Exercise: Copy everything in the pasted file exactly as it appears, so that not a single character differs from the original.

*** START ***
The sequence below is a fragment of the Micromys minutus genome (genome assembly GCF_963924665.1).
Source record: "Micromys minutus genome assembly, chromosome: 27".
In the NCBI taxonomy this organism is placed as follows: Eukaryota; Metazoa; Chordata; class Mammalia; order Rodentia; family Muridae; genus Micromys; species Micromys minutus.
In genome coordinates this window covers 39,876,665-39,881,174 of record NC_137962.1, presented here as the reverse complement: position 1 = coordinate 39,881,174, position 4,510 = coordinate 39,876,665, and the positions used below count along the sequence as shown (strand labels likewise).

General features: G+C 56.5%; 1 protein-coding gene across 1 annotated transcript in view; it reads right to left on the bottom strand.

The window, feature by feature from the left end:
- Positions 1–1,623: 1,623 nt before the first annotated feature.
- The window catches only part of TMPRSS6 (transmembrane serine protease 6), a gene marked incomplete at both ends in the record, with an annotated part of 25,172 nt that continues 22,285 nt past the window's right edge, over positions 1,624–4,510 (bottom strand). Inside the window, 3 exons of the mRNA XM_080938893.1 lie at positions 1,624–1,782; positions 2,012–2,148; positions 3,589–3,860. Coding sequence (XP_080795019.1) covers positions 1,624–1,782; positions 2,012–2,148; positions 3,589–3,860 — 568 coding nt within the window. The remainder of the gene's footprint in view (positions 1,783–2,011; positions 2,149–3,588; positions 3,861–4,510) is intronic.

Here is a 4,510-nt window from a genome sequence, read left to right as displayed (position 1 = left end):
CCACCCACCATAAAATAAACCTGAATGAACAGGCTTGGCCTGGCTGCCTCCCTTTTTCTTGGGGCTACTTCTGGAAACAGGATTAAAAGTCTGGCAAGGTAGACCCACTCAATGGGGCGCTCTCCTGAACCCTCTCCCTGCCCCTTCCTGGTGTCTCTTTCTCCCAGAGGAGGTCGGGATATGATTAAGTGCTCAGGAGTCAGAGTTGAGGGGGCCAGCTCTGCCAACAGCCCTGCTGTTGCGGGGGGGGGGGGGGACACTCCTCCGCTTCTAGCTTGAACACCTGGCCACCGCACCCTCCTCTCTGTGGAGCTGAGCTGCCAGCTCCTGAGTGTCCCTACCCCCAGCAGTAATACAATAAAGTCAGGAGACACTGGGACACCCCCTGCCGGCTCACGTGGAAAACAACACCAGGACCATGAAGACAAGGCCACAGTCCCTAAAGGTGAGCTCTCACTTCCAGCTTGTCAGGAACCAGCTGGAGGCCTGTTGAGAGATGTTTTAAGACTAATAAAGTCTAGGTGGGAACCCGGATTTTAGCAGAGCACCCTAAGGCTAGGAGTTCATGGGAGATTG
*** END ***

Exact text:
The sequence below is a fragment of the Micromys minutus genome (genome assembly GCF_963924665.1).
Source record: "Micromys minutus genome assembly, chromosome: 27".
In the NCBI taxonomy this organism is placed as follows: Eukaryota; Metazoa; Chordata; class Mammalia; order Rodentia; family Muridae; genus Micromys; species Micromys minutus.
In genome coordinates this window covers 39,876,665-39,881,174 of record NC_137962.1, presented here as the reverse complement: position 1 = coordinate 39,881,174, position 4,510 = coordinate 39,876,665, and the positions used below count along the sequence as shown (strand labels likewise).

General features: G+C 56.5%; 1 protein-coding gene across 1 annotated transcript in view; it reads right to left on the bottom strand.

The window, feature by feature from the left end:
- Positions 1–1,623: 1,623 nt before the first annotated feature.
- The window catches only part of TMPRSS6 (transmembrane serine protease 6), a gene marked incomplete at both ends in the record, with an annotated part of 25,172 nt that continues 22,285 nt past the window's right edge, over positions 1,624–4,510 (bottom strand). Inside the window, 3 exons of the mRNA XM_080938893.1 lie at positions 1,624–1,782; positions 2,012–2,148; positions 3,589–3,860. Coding sequence (XP_080795019.1) covers positions 1,624–1,782; positions 2,012–2,148; positions 3,589–3,860 — 568 coding nt within the window. The remainder of the gene's footprint in view (positions 1,783–2,011; positions 2,149–3,588; positions 3,861–4,510) is intronic.

Here is a 4,510-nt window from a genome sequence, read left to right as displayed (position 1 = left end):
CCACCCACCATAAAATAAACCTGAATGAACAGGCTTGGCCTGGCTGCCTCCCTTTTTCTTGGGGCTACTTCTGGAAACAGGATTAAAAGTCTGGCAAGGTAGACCCACTCAATGGGGCGCTCTCCTGAACCCTCTCCCTGCCCCTTCCTGGTGTCTCTTTCTCCCAGAGGAGGTCGGGATATGATTAAGTGCTCAGGAGTCAGAGTTGAGGGGGCCAGCTCTGCCAACAGCCCTGCTGTTGCGGGGGGGGGGGGGGACACTCCTCCGCTTCTAGCTTGAACACCTGGCCACCGCACCCTCCTCTCTGTGGAGCTGAGCTGCCAGCTCCTGAGTGTCCCTACCCCCAGCAGTAATACAATAAAGTCAGGAGACACTGGGACACCCCCTGCCGGCTCACGTGGAAAACAACACCAGGACCATGAAGACAAGGCCACAGTCCCTAAAGGTGAGCTCTCACTTCCAGCTTGTCAGGAACCAGCTGGAGGCCTGTTGAGAGATGTTTTAAGACTAATAAAGTCTAGGTGGGAACCCGGATTTTAGCAGAGCACCCTAAGGCTAGGAGTTCATGGGAGATTG